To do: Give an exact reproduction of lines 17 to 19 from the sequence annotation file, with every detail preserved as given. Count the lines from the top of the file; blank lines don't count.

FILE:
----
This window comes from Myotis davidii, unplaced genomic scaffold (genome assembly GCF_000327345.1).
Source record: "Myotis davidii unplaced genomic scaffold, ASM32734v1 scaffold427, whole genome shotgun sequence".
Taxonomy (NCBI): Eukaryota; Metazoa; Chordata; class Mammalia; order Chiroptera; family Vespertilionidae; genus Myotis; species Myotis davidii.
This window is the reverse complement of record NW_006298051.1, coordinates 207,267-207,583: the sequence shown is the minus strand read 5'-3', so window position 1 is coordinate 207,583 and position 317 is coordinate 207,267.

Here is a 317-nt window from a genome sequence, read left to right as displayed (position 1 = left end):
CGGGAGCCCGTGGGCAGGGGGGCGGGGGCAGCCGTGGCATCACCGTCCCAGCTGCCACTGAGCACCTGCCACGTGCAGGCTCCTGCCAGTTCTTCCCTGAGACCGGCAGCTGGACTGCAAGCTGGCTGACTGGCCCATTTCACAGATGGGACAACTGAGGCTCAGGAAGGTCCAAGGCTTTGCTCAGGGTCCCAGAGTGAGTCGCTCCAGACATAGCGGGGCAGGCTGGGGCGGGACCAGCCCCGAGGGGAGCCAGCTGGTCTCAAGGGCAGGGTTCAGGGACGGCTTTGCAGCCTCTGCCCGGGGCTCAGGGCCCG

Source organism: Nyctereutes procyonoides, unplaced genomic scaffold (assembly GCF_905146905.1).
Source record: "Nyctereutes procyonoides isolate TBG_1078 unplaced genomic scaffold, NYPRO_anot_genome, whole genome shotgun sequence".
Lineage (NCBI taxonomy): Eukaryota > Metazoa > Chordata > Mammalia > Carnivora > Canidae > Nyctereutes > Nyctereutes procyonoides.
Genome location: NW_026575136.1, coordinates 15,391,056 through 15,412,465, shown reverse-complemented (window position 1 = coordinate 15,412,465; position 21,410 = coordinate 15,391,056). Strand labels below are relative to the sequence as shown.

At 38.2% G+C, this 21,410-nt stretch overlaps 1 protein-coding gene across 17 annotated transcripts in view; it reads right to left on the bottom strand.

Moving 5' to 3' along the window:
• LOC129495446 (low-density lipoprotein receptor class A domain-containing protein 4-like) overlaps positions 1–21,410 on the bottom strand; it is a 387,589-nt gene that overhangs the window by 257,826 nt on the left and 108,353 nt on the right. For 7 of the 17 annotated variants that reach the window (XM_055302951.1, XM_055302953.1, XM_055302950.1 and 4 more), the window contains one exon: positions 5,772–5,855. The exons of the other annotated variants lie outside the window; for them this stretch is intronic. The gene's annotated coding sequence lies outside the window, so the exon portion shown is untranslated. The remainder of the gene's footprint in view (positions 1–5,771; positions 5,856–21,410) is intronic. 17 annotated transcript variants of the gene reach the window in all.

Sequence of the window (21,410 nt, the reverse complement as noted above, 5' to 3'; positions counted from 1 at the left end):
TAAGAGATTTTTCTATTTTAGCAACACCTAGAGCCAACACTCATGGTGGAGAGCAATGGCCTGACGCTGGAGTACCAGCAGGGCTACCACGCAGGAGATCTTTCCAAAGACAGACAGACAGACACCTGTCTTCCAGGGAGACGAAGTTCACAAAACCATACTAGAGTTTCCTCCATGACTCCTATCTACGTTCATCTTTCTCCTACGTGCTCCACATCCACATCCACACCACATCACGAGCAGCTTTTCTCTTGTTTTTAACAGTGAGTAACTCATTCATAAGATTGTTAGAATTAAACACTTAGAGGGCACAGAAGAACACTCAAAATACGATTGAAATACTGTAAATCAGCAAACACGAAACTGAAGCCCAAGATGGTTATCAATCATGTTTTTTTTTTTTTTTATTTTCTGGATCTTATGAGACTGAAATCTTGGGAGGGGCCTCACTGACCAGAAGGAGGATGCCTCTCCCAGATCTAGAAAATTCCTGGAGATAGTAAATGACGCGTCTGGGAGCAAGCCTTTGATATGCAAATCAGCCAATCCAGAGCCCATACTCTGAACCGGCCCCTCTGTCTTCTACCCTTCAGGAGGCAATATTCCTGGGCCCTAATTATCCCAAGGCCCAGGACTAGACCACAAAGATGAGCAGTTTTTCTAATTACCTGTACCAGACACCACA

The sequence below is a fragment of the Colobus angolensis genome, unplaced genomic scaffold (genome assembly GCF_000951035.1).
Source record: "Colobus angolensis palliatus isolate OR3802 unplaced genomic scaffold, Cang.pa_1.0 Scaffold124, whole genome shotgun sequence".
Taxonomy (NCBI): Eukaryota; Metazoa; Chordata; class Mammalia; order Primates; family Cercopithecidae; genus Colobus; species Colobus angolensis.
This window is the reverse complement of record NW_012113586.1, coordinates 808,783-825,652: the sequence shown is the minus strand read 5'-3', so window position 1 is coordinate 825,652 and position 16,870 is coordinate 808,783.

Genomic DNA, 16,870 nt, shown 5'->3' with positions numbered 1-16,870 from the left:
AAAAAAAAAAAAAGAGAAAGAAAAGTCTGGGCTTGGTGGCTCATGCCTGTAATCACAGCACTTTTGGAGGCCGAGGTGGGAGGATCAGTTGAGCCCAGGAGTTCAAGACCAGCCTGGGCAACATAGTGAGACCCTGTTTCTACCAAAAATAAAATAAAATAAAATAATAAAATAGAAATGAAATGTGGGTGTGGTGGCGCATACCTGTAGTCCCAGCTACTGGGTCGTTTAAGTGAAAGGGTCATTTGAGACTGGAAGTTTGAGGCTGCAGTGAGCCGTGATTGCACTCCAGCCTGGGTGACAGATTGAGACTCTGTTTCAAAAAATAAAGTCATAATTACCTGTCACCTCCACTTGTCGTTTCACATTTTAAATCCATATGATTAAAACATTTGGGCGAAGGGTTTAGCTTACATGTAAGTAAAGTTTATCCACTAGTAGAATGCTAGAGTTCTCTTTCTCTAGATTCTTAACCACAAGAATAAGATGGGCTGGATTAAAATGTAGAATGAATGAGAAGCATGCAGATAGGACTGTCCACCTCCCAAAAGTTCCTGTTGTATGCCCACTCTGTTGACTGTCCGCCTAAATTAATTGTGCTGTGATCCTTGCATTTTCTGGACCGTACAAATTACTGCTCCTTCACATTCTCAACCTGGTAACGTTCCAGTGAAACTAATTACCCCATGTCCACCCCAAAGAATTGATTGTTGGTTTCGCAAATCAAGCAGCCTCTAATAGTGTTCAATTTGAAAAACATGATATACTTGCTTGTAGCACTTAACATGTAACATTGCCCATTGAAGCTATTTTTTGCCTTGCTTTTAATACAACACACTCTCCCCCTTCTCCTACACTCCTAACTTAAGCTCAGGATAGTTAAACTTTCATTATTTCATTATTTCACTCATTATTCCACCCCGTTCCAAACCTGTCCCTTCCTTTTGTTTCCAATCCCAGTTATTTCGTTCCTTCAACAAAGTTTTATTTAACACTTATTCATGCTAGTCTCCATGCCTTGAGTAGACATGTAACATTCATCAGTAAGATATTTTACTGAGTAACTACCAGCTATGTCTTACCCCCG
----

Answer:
Source record: "Colobus angolensis palliatus isolate OR3802 unplaced genomic scaffold, Cang.pa_1.0 Scaffold124, whole genome shotgun sequence".
Taxonomy (NCBI): Eukaryota; Metazoa; Chordata; class Mammalia; order Primates; family Cercopithecidae; genus Colobus; species Colobus angolensis.
This window is the reverse complement of record NW_012113586.1, coordinates 808,783-825,652: the sequence shown is the minus strand read 5'-3', so window position 1 is coordinate 825,652 and position 16,870 is coordinate 808,783.